'The Pilgrim Chronicles' (Excerpt)
The Faith and Focus of the Puritans
27 Nov 2014
Through the Act of Supremacy and the Act of Uniformity, Queen Elizabeth’s Settlement solidly established the Church of England as the nation’s official government denomination. It was a compromise of sorts: the Church of England would retain its Protestant doctrine, but it would also keep familiar, Catholic-style worship ceremonies and traditions. The publication of English language Bibles, once outlawed in England, now proliferated, and commoners and gentry alike eagerly purchased personal copies. Learning and sharing Scripture became the rage in England. “Everywhere might be heard the eager conversation of minds enlightened by the truth, speaking those wonderful words which the Most High had spoken unto men,” reported nineteenth-century church historian Edward B. Underhill. “The street, the tavern, the ale-house, the church and every company were the scenes of earnest dispute or holy zeal [as] scripture was compared with scripture and its sense closely scrutinized.” By the early 1600s, the common people of England were awash in a flood of faith. “The whole moral effect . . . was simply amazing,” observed renowned English historian John Richard Green. “The whole nation became a church.”While Queen Elizabeth’s compromise solidified Protestant doctrine in the Church of England, it also placed requirements and restrictions on Protestants as well as Catholics. The English people were required to abide by the standards and policies of the Church of England as stated in the 1559 Book of Common Prayer.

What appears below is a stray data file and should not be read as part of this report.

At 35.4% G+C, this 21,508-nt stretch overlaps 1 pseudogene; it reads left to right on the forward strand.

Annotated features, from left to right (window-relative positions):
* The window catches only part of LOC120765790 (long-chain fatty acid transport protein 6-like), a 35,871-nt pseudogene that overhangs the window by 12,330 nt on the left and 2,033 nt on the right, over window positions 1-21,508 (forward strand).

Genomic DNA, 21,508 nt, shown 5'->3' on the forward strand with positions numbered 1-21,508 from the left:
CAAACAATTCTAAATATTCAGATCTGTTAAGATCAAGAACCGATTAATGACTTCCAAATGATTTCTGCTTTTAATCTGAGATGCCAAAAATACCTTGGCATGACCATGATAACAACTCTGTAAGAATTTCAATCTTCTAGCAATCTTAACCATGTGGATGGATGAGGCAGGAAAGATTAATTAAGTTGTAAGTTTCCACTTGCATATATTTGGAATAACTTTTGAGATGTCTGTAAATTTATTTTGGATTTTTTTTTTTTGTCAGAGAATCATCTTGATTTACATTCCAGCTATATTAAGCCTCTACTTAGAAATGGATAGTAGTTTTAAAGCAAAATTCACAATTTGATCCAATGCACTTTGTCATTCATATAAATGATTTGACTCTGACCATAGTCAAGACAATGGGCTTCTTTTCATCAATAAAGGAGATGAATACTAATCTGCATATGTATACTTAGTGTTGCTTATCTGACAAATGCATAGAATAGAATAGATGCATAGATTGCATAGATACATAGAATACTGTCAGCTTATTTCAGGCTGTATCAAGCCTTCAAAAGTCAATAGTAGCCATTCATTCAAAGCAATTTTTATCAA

Pastors and preachers were forbidden to publicly “preach, declare or speake any thing” that was not sanctioned by the Anglican Church. Disobedient pastors could be discharged from their salaried positions in the Church and even imprisoned for life. The punishment for any minister who deviated from Church policy was outlined in the Book of Common Prayer: